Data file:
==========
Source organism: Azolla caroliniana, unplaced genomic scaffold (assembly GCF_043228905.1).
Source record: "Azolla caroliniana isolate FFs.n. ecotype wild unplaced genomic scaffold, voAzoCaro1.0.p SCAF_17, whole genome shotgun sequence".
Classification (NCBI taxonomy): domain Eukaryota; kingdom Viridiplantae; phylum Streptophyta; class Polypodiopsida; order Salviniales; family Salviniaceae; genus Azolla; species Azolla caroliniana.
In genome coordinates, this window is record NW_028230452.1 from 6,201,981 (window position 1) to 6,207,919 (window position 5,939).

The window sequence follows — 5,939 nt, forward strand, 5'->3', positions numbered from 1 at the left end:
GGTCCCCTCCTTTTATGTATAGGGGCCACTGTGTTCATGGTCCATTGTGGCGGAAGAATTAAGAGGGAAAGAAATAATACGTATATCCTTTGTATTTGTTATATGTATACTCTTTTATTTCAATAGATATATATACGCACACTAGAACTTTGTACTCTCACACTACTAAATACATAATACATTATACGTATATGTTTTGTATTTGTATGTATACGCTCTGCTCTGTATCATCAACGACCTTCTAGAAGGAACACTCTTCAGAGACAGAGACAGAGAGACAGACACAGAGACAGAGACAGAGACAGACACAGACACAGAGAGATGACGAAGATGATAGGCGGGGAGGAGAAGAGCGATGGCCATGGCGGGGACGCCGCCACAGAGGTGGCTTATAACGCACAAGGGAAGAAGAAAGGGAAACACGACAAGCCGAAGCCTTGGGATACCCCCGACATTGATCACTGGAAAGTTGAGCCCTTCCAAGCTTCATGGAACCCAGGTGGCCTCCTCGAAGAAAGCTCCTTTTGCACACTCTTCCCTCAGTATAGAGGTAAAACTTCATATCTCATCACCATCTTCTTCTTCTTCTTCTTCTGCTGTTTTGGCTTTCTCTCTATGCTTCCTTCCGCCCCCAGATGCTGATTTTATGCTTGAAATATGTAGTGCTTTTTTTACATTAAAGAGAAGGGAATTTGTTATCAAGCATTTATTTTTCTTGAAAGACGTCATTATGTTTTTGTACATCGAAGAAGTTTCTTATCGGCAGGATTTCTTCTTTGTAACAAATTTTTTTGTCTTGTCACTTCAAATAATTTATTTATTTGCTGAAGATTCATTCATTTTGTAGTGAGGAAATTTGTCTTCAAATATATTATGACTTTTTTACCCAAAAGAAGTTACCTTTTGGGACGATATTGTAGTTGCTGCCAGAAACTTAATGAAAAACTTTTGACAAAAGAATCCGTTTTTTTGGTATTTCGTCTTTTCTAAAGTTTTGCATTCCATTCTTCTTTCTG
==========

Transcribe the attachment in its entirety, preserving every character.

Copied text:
Source organism: Azolla caroliniana, unplaced genomic scaffold (assembly GCF_043228905.1).
Source record: "Azolla caroliniana isolate FFs.n. ecotype wild unplaced genomic scaffold, voAzoCaro1.0.p SCAF_17, whole genome shotgun sequence".
Classification (NCBI taxonomy): domain Eukaryota; kingdom Viridiplantae; phylum Streptophyta; class Polypodiopsida; order Salviniales; family Salviniaceae; genus Azolla; species Azolla caroliniana.
In genome coordinates, this window is record NW_028230452.1 from 6,201,981 (window position 1) to 6,207,919 (window position 5,939).

The window sequence follows — 5,939 nt, forward strand, 5'->3', positions numbered from 1 at the left end:
GGTCCCCTCCTTTTATGTATAGGGGCCACTGTGTTCATGGTCCATTGTGGCGGAAGAATTAAGAGGGAAAGAAATAATACGTATATCCTTTGTATTTGTTATATGTATACTCTTTTATTTCAATAGATATATATACGCACACTAGAACTTTGTACTCTCACACTACTAAATACATAATACATTATACGTATATGTTTTGTATTTGTATGTATACGCTCTGCTCTGTATCATCAACGACCTTCTAGAAGGAACACTCTTCAGAGACAGAGACAGAGAGACAGACACAGAGACAGAGACAGAGACAGACACAGACACAGAGAGATGACGAAGATGATAGGCGGGGAGGAGAAGAGCGATGGCCATGGCGGGGACGCCGCCACAGAGGTGGCTTATAACGCACAAGGGAAGAAGAAAGGGAAACACGACAAGCCGAAGCCTTGGGATACCCCCGACATTGATCACTGGAAAGTTGAGCCCTTCCAAGCTTCATGGAACCCAGGTGGCCTCCTCGAAGAAAGCTCCTTTTGCACACTCTTCCCTCAGTATAGAGGTAAAACTTCATATCTCATCACCATCTTCTTCTTCTTCTTCTTCTGCTGTTTTGGCTTTCTCTCTATGCTTCCTTCCGCCCCCAGATGCTGATTTTATGCTTGAAATATGTAGTGCTTTTTTTACATTAAAGAGAAGGGAATTTGTTATCAAGCATTTATTTTTCTTGAAAGACGTCATTATGTTTTTGTACATCGAAGAAGTTTCTTATCGGCAGGATTTCTTCTTTGTAACAAATTTTTTTGTCTTGTCACTTCAAATAATTTATTTATTTGCTGAAGATTCATTCATTTTGTAGTGAGGAAATTTGTCTTCAAATATATTATGACTTTTTTACCCAAAAGAAGTTACCTTTTGGGACGATATTGTAGTTGCTGCCAGAAACTTAATGAAAAACTTTTGACAAAAGAATCCGTTTTTTTGGTATTTCGTCTTTTCTAAAGTTTTGCATTCCATTCTTCTTTCTG